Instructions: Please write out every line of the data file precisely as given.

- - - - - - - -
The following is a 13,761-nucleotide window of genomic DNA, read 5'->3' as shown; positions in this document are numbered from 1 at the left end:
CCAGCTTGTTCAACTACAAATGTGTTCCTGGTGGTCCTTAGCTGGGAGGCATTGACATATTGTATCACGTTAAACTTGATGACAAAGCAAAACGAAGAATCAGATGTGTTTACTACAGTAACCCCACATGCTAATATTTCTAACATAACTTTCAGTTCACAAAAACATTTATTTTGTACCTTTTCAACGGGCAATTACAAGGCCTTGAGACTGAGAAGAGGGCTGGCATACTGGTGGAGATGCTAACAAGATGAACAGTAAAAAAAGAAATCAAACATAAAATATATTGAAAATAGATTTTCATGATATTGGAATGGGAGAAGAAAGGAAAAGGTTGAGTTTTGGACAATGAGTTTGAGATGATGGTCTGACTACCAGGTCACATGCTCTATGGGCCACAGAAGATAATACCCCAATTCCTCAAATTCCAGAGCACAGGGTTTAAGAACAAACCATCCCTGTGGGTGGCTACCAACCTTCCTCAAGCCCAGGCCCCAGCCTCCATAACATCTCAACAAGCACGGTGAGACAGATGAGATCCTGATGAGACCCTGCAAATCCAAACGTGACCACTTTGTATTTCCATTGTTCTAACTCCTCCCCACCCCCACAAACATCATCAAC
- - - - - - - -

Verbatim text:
The following is a 13,761-nucleotide window of genomic DNA, read 5'->3' as shown; positions in this document are numbered from 1 at the left end:
CCAGCTTGTTCAACTACAAATGTGTTCCTGGTGGTCCTTAGCTGGGAGGCATTGACATATTGTATCACGTTAAACTTGATGACAAAGCAAAACGAAGAATCAGATGTGTTTACTACAGTAACCCCACATGCTAATATTTCTAACATAACTTTCAGTTCACAAAAACATTTATTTTGTACCTTTTCAACGGGCAATTACAAGGCCTTGAGACTGAGAAGAGGGCTGGCATACTGGTGGAGATGCTAACAAGATGAACAGTAAAAAAAGAAATCAAACATAAAATATATTGAAAATAGATTTTCATGATATTGGAATGGGAGAAGAAAGGAAAAGGTTGAGTTTTGGACAATGAGTTTGAGATGATGGTCTGACTACCAGGTCACATGCTCTATGGGCCACAGAAGATAATACCCCAATTCCTCAAATTCCAGAGCACAGGGTTTAAGAACAAACCATCCCTGTGGGTGGCTACCAACCTTCCTCAAGCCCAGGCCCCAGCCTCCATAACATCTCAACAAGCACGGTGAGACAGATGAGATCCTGATGAGACCCTGCAAATCCAAACGTGACCACTTTGTATTTCCATTGTTCTAACTCCTCCCCACCCCCACAAACATCATCAAC